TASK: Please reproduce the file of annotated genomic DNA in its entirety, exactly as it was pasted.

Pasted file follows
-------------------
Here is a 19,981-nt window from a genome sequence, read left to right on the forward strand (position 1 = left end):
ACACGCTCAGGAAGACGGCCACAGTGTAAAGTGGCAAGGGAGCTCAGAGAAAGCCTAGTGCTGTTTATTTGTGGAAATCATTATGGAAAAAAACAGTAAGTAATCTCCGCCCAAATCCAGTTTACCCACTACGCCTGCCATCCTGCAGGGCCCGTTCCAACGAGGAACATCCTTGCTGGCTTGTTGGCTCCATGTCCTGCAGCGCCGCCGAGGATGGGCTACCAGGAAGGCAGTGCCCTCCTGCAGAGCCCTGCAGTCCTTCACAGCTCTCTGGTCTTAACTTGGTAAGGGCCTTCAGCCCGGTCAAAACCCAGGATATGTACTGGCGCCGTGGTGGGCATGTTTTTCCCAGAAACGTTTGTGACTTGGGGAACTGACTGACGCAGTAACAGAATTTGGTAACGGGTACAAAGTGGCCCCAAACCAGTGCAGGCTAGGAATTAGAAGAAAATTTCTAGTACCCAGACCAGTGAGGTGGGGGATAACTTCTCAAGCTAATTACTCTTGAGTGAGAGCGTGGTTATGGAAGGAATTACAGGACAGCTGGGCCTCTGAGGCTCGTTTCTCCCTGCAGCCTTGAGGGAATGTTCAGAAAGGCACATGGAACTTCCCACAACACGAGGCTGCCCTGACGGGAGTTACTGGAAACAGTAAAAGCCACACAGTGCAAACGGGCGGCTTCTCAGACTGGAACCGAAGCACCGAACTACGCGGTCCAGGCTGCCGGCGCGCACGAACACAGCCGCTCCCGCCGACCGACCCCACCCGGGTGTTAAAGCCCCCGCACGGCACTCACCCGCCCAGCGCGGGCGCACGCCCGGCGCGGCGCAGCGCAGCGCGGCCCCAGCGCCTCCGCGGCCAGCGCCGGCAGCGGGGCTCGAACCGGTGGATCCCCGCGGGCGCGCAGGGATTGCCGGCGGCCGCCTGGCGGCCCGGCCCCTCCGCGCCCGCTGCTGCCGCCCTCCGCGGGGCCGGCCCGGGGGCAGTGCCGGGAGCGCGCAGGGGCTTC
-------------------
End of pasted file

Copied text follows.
Here is a 19,981-nt window from a genome sequence, read left to right on the forward strand (position 1 = left end):
ACACGCTCAGGAAGACGGCCACAGTGTAAAGTGGCAAGGGAGCTCAGAGAAAGCCTAGTGCTGTTTATTTGTGGAAATCATTATGGAAAAAAACAGTAAGTAATCTCCGCCCAAATCCAGTTTACCCACTACGCCTGCCATCCTGCAGGGCCCGTTCCAACGAGGAACATCCTTGCTGGCTTGTTGGCTCCATGTCCTGCAGCGCCGCCGAGGATGGGCTACCAGGAAGGCAGTGCCCTCCTGCAGAGCCCTGCAGTCCTTCACAGCTCTCTGGTCTTAACTTGGTAAGGGCCTTCAGCCCGGTCAAAACCCAGGATATGTACTGGCGCCGTGGTGGGCATGTTTTTCCCAGAAACGTTTGTGACTTGGGGAACTGACTGACGCAGTAACAGAATTTGGTAACGGGTACAAAGTGGCCCCAAACCAGTGCAGGCTAGGAATTAGAAGAAAATTTCTAGTACCCAGACCAGTGAGGTGGGGGATAACTTCTCAAGCTAATTACTCTTGAGTGAGAGCGTGGTTATGGAAGGAATTACAGGACAGCTGGGCCTCTGAGGCTCGTTTCTCCCTGCAGCCTTGAGGGAATGTTCAGAAAGGCACATGGAACTTCCCACAACACGAGGCTGCCCTGACGGGAGTTACTGGAAACAGTAAAAGCCACACAGTGCAAACGGGCGGCTTCTCAGACTGGAACCGAAGCACCGAACTACGCGGTCCAGGCTGCCGGCGCGCACGAACACAGCCGCTCCCGCCGACCGACCCCACCCGGGTGTTAAAGCCCCCGCACGGCACTCACCCGCCCAGCGCGGGCGCACGCCCGGCGCGGCGCAGCGCAGCGCGGCCCCAGCGCCTCCGCGGCCAGCGCCGGCAGCGGGGCTCGAACCGGTGGATCCCCGCGGGCGCGCAGGGATTGCCGGCGGCCGCCTGGCGGCCCGGCCCCTCCGCGCCCGCTGCTGCCGCCCTCCGCGGGGCCGGCCCGGGGGCAGTGCCGGGAGCGCGCAGGGGCTTC